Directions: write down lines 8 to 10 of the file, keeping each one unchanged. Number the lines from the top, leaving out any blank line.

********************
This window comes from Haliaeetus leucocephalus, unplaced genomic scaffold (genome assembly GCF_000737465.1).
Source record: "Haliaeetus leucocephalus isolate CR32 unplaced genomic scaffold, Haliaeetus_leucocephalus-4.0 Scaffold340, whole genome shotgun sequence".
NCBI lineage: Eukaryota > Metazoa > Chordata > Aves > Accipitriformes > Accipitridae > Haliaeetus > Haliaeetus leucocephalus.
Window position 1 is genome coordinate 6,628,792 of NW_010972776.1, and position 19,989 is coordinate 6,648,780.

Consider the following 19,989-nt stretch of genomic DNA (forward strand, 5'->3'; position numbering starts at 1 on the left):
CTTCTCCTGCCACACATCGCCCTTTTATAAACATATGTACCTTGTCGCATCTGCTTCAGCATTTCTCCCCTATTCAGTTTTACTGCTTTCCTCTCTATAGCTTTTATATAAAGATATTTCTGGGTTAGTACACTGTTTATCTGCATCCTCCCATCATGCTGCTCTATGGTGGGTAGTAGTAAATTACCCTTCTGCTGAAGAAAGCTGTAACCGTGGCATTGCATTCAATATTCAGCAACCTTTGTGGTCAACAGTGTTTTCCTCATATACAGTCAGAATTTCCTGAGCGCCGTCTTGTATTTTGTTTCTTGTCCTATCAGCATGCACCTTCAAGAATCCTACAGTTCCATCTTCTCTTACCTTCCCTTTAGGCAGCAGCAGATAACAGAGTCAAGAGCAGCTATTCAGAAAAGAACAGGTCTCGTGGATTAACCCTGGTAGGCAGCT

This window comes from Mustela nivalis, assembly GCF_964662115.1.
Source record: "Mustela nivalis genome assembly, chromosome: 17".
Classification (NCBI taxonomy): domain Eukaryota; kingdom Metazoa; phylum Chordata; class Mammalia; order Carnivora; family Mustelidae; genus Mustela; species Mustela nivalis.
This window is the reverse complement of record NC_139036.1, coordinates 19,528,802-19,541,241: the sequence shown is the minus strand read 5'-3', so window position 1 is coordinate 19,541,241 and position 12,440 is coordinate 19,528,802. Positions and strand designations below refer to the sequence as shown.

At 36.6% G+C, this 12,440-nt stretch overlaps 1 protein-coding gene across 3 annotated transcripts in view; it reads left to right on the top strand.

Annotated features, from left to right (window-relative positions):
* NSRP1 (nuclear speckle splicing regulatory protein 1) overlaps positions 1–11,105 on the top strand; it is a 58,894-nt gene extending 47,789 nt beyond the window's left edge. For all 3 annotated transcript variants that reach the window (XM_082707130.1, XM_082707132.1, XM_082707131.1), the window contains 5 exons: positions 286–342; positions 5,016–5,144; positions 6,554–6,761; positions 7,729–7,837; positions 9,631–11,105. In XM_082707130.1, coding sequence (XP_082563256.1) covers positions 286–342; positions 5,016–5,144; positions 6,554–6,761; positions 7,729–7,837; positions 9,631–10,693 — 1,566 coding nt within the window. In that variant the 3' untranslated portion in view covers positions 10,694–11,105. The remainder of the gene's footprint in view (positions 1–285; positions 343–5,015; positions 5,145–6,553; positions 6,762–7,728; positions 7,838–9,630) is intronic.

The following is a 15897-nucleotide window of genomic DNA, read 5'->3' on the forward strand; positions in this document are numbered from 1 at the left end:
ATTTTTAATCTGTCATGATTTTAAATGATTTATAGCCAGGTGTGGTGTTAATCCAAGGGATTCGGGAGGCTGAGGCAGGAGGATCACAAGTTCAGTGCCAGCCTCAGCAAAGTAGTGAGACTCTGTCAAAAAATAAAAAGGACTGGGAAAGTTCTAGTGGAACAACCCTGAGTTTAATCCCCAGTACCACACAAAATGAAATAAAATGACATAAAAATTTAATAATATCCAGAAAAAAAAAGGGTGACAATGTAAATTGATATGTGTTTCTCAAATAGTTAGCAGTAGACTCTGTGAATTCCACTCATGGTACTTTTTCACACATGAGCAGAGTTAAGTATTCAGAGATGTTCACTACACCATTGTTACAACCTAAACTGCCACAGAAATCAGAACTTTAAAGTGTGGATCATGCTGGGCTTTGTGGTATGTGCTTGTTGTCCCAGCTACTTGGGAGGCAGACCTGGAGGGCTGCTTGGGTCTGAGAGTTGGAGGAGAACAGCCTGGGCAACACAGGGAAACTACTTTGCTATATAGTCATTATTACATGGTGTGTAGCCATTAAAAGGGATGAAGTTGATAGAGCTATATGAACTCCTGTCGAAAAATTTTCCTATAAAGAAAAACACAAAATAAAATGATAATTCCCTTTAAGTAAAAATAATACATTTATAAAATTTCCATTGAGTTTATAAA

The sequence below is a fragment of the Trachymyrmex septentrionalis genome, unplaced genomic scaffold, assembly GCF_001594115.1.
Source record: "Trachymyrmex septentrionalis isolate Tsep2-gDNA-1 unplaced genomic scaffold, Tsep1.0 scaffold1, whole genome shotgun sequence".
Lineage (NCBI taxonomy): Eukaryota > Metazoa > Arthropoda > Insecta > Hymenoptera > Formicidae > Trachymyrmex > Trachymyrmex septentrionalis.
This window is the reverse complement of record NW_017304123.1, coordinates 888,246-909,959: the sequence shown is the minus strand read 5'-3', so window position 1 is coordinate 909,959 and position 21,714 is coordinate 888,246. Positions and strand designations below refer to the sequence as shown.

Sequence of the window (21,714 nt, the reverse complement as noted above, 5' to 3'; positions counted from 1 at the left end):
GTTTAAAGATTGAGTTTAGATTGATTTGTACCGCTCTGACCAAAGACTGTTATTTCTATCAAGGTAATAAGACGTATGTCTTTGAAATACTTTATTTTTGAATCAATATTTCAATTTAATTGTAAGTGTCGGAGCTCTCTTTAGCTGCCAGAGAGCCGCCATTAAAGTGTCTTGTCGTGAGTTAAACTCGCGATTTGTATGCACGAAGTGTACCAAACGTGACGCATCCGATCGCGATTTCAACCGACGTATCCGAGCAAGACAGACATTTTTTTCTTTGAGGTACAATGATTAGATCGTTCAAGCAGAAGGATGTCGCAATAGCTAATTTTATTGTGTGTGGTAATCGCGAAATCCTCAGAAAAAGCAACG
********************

Source record: "Mustela nivalis genome assembly, chromosome: 17".
Classification (NCBI taxonomy): domain Eukaryota; kingdom Metazoa; phylum Chordata; class Mammalia; order Carnivora; family Mustelidae; genus Mustela; species Mustela nivalis.
This window is the reverse complement of record NC_139036.1, coordinates 19,528,802-19,541,241: the sequence shown is the minus strand read 5'-3', so window position 1 is coordinate 19,541,241 and position 12,440 is coordinate 19,528,802. Positions and strand designations below refer to the sequence as shown.